It’s difficult not to notice the churches when you are on Gotland, whether you’re in Visby or the countryside. Churches and their towers make their mark on the surroundings, from the cathedral in Visby to a parish church in the countryside.
It is not for nothing that Gotland is called the island of a hundred churches. We are in a rural countryside where you can see from one church tower to the next most of the time. Churches welcome you to come and take part in a spiritual experience and an art historical treasure. Something that is unusual in Sweden but custom on Gotland is that churches are open during the day from mid-May to mid-September. So next time you pass a church, stop, come inside and let yourself be overwhelmed by its architecture and history. Stepping over the threshold into a church and transporting yourself back to the Middle Ages is a great experience. Gotland has had churches since the end of the 11th century. There are 92 churches on the island that were built before 1350. What a cultural treasure!
What if the walls could talk? What would these magnificent, 800-year-old walls of our medieval Gotland churches tell us? Maybe they want to tell us about the generation after generation that have come in with their joy, their sorrow, their worries and their questions, large and small. Below these fantastic arches, paintings and decorations, people of the parish have gathered to marry, welcome and baptize their children and say goodbye to loved ones at funerals. People’s whole lives are inside these walls. It’s not just the span of history we feel when we sit in a pew. There’s so much more. It’s many generations of experience of God and spirituality. It’s the feeling of being a link in a chain of people who have sat here through centuries and with wonder in their hearts taken in both the word of the church and its art treasure. Everything from murals and triptych to triumphal crucifixes and experienced an encounter with the divine.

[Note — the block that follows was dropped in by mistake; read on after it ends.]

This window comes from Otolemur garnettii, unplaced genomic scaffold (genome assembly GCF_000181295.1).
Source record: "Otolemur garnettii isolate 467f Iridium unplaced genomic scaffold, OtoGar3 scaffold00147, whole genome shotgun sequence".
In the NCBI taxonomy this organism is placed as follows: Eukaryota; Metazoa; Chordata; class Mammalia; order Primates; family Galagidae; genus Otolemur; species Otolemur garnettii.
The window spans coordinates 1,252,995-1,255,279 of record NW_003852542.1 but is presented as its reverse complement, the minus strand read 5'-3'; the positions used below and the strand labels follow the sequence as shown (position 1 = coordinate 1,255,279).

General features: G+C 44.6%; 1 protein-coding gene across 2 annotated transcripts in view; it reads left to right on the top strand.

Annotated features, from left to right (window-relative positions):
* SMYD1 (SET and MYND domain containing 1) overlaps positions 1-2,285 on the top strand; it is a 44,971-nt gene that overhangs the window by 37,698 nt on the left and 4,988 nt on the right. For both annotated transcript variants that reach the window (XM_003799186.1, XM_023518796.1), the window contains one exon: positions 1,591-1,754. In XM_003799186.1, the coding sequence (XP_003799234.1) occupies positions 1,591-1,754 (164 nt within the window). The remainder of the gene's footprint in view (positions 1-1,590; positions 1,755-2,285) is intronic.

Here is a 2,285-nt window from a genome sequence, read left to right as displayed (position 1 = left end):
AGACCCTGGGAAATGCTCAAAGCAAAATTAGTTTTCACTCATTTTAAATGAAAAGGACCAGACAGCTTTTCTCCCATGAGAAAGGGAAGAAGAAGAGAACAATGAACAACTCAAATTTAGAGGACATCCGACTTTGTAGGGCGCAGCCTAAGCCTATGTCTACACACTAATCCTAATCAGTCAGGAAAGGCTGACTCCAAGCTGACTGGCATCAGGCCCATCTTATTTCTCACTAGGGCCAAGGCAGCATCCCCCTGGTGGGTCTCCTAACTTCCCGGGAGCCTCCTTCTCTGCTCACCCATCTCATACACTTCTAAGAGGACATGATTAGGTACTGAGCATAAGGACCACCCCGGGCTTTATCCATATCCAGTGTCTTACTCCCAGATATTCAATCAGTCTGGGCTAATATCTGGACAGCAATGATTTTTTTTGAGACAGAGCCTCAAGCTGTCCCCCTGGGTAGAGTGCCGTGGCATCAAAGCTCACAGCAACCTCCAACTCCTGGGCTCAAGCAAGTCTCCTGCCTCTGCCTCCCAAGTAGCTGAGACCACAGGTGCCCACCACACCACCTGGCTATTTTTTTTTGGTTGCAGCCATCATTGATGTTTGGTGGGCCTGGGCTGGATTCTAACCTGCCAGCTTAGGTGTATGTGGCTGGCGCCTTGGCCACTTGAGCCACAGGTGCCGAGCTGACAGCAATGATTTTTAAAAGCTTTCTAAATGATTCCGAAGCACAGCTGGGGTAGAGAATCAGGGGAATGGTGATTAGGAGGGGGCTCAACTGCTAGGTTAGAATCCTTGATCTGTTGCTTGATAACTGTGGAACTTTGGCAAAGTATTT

Christianity arrived to Gotland
You can read how Gotland became Christian in Gutasagan, written in the early 13th century. Gutasagan is the concluding part of Gutalagen and is written on Gutamål. In Gutasagan you can read about the island’s legal position in relation to Sweden. Its factual parts take up agreements with the king of Sweden about church building on the island and the church connection to Linköping diocese.
This is what the Gutasagan says about how Christianity came to Gotland:
Siþan gutar sagu crisna manna siþi þa lydu þair guz buþi oc leþra manna kennu tocu þa almennilica wiþr cristindomj miþ sielfs wilia sinum vtan þuang so et engin þuang þaim til Siþan en menn orþu almennilica cristnjr þa gierþis kirchia annur alandi j altinga bo han war fyrstj j miþalþriþiungi … Siþan warþ þriþi gar a landi j farþaim j sunnarnasta þriþiungi af þaim briscaþus kirchiur allar j gutlandi þy et menn gierþu sir kirchiur at mairu maki.cristnur …